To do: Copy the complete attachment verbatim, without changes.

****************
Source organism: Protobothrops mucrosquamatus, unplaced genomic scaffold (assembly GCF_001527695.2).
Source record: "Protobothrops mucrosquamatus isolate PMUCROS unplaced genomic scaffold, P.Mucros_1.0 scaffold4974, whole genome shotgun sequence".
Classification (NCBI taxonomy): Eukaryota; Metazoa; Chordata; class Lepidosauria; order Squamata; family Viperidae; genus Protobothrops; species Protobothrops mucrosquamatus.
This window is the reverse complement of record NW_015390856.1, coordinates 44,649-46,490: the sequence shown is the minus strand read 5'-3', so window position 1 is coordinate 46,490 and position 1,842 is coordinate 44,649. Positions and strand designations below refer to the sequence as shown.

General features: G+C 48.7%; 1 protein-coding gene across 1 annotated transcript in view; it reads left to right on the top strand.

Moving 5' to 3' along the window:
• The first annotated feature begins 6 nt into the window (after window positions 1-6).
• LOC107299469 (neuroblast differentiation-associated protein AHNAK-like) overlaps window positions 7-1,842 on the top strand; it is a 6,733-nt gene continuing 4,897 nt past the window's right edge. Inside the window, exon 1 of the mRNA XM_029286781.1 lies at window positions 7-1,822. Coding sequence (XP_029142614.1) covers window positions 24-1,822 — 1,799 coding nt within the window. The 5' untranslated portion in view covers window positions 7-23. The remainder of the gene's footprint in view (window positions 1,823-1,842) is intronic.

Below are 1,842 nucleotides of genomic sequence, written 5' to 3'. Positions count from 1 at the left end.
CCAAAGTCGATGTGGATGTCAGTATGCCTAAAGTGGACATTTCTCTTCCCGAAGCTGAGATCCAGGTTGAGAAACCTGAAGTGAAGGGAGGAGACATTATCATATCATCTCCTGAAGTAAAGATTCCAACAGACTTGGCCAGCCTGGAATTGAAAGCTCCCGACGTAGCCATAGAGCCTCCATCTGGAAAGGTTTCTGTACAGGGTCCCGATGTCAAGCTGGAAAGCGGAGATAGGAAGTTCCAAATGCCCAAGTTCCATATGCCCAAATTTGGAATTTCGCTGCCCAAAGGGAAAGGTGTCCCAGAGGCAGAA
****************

Source organism: Protobothrops mucrosquamatus, unplaced genomic scaffold (assembly GCF_001527695.2).
Source record: "Protobothrops mucrosquamatus isolate PMUCROS unplaced genomic scaffold, P.Mucros_1.0 scaffold4974, whole genome shotgun sequence".
Classification (NCBI taxonomy): Eukaryota; Metazoa; Chordata; class Lepidosauria; order Squamata; family Viperidae; genus Protobothrops; species Protobothrops mucrosquamatus.
This window is the reverse complement of record NW_015390856.1, coordinates 44,649-46,490: the sequence shown is the minus strand read 5'-3', so window position 1 is coordinate 46,490 and position 1,842 is coordinate 44,649. Positions and strand designations below refer to the sequence as shown.

General features: G+C 48.7%; 1 protein-coding gene across 1 annotated transcript in view; it reads left to right on the top strand.

Moving 5' to 3' along the window:
• The first annotated feature begins 6 nt into the window (after window positions 1-6).
• LOC107299469 (neuroblast differentiation-associated protein AHNAK-like) overlaps window positions 7-1,842 on the top strand; it is a 6,733-nt gene continuing 4,897 nt past the window's right edge. Inside the window, exon 1 of the mRNA XM_029286781.1 lies at window positions 7-1,822. Coding sequence (XP_029142614.1) covers window positions 24-1,822 — 1,799 coding nt within the window. The 5' untranslated portion in view covers window positions 7-23. The remainder of the gene's footprint in view (window positions 1,823-1,842) is intronic.

Below are 1,842 nucleotides of genomic sequence, written 5' to 3'. Positions count from 1 at the left end.
CCAAAGTCGATGTGGATGTCAGTATGCCTAAAGTGGACATTTCTCTTCCCGAAGCTGAGATCCAGGTTGAGAAACCTGAAGTGAAGGGAGGAGACATTATCATATCATCTCCTGAAGTAAAGATTCCAACAGACTTGGCCAGCCTGGAATTGAAAGCTCCCGACGTAGCCATAGAGCCTCCATCTGGAAAGGTTTCTGTACAGGGTCCCGATGTCAAGCTGGAAAGCGGAGATAGGAAGTTCCAAATGCCCAAGTTCCATATGCCCAAATTTGGAATTTCGCTGCCCAAAGGGAAAGGTGTCCCAGAGGCAGAA